Systematics and Ecology of the Brazil Nut Family (Lecythidaceae)
Scott A. Mori and collaborators
Neotropical Lecythidaceae are among the most spectacular plants in the world because of their showy flowers and large woody fruits. They are also ecologically dominant species in Amazonian forests; for example, one study showed that Lecythidaceae are the third most abundant family as calculated from a sample of 277,069 trees from across Amazonia, and that Eschweilera, the genus with the most species in Lecythidaceae, is represented by more trees than is any other genus of plants in Amazonia. Lecythidaceae are found as far north as Mexico and as far south as Paraguay, but are not nearly as abundant or species rich as in the Amazon.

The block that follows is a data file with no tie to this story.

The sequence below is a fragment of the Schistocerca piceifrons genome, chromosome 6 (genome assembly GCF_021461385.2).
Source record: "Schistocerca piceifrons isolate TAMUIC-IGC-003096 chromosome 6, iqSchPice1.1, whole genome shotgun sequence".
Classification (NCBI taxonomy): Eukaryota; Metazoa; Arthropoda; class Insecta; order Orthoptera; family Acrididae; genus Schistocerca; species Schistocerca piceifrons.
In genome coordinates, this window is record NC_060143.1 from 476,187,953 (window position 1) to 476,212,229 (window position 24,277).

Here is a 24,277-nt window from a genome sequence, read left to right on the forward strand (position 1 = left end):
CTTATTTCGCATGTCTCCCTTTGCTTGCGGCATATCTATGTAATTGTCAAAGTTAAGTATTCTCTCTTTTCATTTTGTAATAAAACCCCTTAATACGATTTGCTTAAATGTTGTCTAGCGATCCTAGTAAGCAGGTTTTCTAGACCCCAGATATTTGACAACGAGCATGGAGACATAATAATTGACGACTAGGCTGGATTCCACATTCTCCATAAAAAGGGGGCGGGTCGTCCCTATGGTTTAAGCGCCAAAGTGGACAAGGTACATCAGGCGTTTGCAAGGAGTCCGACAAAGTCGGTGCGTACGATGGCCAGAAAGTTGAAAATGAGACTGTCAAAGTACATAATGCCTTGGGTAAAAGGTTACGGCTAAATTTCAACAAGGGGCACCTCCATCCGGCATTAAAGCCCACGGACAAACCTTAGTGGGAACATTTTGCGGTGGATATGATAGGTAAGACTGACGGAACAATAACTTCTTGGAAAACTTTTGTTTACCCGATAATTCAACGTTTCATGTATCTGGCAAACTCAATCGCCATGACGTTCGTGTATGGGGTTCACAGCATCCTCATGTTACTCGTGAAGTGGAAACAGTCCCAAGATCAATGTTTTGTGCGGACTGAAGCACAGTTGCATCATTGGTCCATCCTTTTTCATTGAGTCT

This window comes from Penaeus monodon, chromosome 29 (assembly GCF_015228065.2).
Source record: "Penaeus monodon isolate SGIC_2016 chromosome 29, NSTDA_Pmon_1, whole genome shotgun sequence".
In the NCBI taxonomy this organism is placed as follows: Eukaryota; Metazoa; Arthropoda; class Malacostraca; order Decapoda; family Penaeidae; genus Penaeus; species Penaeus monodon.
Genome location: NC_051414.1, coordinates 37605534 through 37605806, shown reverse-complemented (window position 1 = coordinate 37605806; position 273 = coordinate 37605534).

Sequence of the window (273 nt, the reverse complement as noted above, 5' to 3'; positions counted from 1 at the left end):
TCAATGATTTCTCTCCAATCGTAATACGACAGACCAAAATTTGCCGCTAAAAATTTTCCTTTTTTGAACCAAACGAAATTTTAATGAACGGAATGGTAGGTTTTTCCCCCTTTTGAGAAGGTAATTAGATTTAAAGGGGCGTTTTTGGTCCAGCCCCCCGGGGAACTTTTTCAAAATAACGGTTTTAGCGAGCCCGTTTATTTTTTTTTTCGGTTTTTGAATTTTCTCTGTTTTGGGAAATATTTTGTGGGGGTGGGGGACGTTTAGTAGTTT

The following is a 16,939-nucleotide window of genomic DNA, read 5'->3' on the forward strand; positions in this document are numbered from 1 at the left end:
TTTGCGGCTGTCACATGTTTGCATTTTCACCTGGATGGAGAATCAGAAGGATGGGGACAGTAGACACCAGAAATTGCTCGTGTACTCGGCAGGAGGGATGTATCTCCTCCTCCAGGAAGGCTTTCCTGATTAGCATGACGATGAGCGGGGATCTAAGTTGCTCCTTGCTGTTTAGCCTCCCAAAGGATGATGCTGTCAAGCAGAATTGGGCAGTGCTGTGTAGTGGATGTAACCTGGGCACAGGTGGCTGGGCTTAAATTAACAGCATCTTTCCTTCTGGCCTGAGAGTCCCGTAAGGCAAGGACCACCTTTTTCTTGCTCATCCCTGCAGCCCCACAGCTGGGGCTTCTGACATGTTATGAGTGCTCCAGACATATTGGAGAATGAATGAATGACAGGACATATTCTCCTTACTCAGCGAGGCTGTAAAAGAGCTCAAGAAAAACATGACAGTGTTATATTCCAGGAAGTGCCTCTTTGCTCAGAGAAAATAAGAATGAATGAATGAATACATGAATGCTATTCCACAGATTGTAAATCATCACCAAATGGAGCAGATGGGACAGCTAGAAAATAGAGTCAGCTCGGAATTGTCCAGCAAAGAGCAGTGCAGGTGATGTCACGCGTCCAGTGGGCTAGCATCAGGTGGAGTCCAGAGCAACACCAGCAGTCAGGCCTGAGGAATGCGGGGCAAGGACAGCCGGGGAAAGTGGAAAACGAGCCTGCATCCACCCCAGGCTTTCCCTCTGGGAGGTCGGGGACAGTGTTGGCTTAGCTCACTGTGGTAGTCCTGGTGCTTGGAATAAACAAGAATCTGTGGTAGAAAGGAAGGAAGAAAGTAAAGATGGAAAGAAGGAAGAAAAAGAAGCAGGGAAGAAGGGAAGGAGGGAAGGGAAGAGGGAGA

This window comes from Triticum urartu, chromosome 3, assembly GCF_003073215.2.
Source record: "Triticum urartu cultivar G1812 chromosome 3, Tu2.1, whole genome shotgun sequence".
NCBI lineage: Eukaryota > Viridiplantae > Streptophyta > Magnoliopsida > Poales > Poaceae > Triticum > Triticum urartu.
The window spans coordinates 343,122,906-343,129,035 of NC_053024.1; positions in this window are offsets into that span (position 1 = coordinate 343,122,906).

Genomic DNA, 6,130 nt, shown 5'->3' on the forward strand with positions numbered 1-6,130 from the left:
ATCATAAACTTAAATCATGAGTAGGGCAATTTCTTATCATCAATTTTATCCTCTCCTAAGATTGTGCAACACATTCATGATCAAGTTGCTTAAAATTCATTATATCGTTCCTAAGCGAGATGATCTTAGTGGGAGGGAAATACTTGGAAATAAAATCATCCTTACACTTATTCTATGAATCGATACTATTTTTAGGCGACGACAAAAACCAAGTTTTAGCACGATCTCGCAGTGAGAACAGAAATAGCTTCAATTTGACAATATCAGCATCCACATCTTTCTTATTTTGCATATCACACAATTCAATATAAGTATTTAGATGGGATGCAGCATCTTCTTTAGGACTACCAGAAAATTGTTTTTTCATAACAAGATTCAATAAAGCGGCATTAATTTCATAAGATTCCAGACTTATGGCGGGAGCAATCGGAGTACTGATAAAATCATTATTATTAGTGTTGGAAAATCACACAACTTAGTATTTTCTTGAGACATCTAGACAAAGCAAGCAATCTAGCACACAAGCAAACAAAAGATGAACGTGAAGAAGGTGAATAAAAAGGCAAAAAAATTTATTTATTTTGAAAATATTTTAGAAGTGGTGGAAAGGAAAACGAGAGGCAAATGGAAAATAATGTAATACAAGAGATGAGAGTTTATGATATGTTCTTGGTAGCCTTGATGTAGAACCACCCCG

Species of the family possess numerous flower and fruit features that reflect adaptations for pollination and dispersal. Although all tropical plant families have such adaptations, they are especially easy to identify in this family because of the large size of the flowers and fruits and adaptations for pollination by bees and bats and dispersal by animals, the wind, and water are easily seen.
The long-term goal of this project has been to provide all of the information that our collaborators have accumulated on the taxonomy and biology of the Brazil nut family. This will include keys to species (not yet available), web pages for the Neotropical species (all names and synonyms are in the database but all fields in the records are not yet populated), and copies of papers that have been written about the systematics, economic botany, habitats, pollination, dispersal biology, anatomy and morphology, and molecular biology of the family.
More information: The Lecythidaceae Pages